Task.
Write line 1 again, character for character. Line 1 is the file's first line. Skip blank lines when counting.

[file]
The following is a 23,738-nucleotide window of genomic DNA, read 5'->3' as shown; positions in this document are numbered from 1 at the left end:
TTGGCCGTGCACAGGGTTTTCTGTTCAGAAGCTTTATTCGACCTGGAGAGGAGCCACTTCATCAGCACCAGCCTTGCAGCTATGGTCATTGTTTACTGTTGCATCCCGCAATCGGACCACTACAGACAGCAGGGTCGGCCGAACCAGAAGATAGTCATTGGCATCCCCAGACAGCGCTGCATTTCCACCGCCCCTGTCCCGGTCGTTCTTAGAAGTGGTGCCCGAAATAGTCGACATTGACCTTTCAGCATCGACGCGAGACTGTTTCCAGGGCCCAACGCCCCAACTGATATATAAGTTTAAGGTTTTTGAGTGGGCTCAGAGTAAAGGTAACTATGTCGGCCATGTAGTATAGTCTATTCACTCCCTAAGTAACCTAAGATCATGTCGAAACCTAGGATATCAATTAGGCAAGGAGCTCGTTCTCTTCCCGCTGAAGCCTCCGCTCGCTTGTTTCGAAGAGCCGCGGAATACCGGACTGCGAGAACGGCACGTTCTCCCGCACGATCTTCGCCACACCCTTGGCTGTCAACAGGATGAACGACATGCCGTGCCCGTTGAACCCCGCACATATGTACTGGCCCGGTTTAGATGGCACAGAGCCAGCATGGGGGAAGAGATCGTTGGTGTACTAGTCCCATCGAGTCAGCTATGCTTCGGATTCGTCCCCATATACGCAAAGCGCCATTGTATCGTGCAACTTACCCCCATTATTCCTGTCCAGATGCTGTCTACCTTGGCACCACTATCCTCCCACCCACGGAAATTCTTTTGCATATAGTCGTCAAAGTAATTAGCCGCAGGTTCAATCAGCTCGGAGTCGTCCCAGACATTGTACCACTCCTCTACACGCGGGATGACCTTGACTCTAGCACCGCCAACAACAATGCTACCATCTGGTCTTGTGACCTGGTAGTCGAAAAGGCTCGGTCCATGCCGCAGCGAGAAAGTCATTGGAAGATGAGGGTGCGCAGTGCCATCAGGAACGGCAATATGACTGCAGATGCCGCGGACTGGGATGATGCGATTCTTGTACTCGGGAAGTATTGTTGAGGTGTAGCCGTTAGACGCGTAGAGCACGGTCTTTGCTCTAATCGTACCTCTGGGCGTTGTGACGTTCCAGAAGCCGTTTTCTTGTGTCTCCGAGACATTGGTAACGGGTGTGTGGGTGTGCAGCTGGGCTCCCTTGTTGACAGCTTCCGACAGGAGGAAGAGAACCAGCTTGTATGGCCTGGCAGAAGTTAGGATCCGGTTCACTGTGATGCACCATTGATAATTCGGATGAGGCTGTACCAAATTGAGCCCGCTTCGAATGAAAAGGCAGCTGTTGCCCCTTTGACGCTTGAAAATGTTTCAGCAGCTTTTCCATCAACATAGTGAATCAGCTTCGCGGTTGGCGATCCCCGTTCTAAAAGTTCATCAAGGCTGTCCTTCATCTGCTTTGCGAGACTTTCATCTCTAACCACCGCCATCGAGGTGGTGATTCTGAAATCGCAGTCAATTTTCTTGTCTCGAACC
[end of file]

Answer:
The following is a 23,738-nucleotide window of genomic DNA, read 5'->3' as shown; positions in this document are numbered from 1 at the left end: